After the Ice Bucket Challenge

— Patrick Boardman, WE 

Somewhere alongside the Harlem Shake and Kim Kardashian, ALS Association’s Ice Bucket Challenge became one of the most memorable memes of the past several years. Seventeen million of us voluntarily doused ourselves with freezing water on camera to raise funds for amyotrophic lateral sclerosis (ALS), also known as Lou Gehrig’s disease, producing more than $115 million in less than two months.

We recently learned that funding from the Ice Bucket Challenge spurred a discovery that may help develop therapies that will treat ALS.

Everyone marveled at the campaign’s success, and many tried to duplicate it, but fundraising-by-meme comes with its own set of challenges. Throughout the very nuanced and noisy conversation about its now-signature program, ALS Association has communicated with transparency and foresight.

So just how did the nonprofit manage to overcome the “Ice Bucket Challenge” challenge? By following these rules of thumb, ALS Association – and other organizations like it – can navigate the aftermath of a social media sensation.

  1. Fighting slacktivism. Memes rarely convey complex information, and many Ice Bucket videos didn’t mention ALS at all (a traditional no-no in marketing communications). To create lasting advocates for the disease, ALS Association needed to complement the video sensation with programs that educate and raise awareness. Since the challenge wrapped, the charity has created quick, digestible infographics and grassroots campaigns that carry and promote messages the Ice Bucket Challenge couldn’t.
  2. Knowing when to sit it out. On some topics, ALS Association has shown that it can prudently opt out of a conversation. For example, when some bloggers questioned the ALS challenge for cannibalizing finite funding for their own pet causes, the nonprofit elected to remain silent. In the end, studies showing record-setting individual contributions to charity in 2014 and 2015 silenced critics who doubted that the overall funding pie would just get bigger.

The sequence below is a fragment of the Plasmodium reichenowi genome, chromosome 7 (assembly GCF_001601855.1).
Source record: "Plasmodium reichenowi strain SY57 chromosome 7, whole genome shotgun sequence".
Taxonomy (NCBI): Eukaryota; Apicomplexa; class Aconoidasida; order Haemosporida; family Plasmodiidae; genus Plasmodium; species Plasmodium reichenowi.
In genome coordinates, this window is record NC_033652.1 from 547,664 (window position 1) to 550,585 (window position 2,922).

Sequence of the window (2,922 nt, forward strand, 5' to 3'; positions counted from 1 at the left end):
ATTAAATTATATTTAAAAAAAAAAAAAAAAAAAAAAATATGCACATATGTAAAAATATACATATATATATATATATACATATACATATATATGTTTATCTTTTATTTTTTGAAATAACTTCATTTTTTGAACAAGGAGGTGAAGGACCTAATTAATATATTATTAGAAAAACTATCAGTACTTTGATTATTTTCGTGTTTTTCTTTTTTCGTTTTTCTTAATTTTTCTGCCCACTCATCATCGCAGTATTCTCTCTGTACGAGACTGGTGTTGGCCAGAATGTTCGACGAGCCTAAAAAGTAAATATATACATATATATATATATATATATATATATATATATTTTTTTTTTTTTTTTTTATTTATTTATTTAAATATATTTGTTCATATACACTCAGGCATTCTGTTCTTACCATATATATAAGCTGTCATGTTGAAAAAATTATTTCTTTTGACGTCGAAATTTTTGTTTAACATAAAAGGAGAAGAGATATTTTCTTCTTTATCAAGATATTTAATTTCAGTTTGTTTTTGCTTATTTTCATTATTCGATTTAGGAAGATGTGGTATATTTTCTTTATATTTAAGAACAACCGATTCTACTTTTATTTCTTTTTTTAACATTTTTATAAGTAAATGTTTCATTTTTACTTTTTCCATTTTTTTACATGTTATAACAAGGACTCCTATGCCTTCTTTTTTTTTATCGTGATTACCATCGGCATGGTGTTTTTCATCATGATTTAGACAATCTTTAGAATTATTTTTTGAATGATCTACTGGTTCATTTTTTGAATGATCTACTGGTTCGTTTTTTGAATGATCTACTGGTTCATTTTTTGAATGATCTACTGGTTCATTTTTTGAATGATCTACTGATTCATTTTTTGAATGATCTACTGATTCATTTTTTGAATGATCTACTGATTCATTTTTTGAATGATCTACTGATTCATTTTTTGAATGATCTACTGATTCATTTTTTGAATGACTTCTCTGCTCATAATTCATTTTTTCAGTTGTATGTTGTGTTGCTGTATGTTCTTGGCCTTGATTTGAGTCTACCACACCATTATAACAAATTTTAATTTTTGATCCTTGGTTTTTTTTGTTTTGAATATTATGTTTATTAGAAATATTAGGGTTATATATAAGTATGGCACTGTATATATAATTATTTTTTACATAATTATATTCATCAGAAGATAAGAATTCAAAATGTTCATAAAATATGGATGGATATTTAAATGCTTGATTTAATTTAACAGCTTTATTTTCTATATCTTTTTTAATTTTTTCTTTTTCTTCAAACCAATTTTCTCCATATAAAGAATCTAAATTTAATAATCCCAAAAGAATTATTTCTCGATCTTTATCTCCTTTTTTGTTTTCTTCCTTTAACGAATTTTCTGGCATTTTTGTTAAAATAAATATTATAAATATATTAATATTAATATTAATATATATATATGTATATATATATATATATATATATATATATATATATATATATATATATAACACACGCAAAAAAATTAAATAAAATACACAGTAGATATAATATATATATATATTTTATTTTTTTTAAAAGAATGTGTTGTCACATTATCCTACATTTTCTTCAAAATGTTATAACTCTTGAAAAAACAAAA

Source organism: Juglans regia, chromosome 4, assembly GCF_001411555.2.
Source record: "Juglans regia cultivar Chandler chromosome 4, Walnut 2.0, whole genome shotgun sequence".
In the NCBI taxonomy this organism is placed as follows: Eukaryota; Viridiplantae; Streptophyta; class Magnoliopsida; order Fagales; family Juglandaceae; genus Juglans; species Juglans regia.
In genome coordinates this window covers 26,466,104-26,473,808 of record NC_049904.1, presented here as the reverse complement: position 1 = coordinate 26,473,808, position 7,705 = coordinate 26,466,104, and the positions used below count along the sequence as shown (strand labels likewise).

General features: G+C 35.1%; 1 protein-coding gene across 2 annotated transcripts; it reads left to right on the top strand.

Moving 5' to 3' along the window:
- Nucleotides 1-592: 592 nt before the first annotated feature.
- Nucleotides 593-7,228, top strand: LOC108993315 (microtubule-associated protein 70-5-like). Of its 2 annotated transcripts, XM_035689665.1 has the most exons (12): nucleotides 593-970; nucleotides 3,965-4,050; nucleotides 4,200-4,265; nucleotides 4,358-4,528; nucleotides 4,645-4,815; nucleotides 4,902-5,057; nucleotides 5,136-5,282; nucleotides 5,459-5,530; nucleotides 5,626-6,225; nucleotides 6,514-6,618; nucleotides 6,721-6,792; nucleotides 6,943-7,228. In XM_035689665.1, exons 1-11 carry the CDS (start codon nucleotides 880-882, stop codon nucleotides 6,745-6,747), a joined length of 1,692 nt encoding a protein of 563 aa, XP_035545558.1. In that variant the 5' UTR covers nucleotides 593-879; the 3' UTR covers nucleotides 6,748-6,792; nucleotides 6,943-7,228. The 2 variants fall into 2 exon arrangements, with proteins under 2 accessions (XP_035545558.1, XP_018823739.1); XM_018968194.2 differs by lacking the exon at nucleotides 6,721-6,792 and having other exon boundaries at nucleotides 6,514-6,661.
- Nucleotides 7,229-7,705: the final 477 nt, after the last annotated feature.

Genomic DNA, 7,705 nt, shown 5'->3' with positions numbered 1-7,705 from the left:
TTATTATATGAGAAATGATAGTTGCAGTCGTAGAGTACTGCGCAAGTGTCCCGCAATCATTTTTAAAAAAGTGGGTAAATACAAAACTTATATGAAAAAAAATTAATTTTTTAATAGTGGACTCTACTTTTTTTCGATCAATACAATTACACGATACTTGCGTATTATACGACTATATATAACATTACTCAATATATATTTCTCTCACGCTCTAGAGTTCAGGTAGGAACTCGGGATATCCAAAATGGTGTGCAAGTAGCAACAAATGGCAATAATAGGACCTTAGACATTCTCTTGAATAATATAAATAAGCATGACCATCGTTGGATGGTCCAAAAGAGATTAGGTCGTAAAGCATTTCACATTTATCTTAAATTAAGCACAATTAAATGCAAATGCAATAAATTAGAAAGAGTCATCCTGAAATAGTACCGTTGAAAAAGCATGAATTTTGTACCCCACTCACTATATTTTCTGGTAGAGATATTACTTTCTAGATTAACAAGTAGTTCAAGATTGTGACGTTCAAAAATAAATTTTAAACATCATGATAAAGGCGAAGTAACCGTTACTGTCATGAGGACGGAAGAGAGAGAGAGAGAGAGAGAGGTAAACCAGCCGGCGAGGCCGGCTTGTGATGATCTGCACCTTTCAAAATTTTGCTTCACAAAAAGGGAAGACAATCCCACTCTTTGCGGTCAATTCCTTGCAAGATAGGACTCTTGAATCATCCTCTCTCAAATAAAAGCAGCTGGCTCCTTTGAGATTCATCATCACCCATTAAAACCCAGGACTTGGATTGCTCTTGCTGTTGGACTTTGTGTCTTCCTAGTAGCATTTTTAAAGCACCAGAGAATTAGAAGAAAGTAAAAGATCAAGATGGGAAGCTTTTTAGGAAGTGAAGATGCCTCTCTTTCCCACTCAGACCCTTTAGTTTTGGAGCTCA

3. Avoiding the “flash in the pan” phenomenon. Perhaps most importantly, ALS has continued to communicate about how ice bucket dollars are making a difference year after year. In 2015, a researcher from Johns Hopkins School of Medicine praised the Ice Bucket Challenge’s impact, claiming ALS Association funds helped him and his team understand the function of a protein that underperforms in 97 percent of all ALS patients. This past week’s news is further proof that the association intends to continue telling meaningful stories about the difference it is making.

A meme on par with the popularity of the Ice Bucket Challenge will also no doubt generate useful data and commentary from high-visibility participants. In the hands of a savvy communicator, today’s data points and influencer shout-outs can go on to become tomorrow’s insights and brand advocate partners.

So as the global health landscape continues its struggle to secure institutional funding for challenges like Ebola and Zika (as well as communicate awareness and treatment), you can expect the backlash against fundraising fads to continue. Maybe in a utopia that ignores temperamental human motivation, research funding dollars would be neatly allocated to diseases according to the number of people affected or lives that can be saved. In the meantime, it’s easy to see how your organization can benefit from following ALS Association’s example. You might also look out for the next social impact meme and take note if its legacy is as lasting (not to mention as wet and cold) as the Ice Bucket Challenge.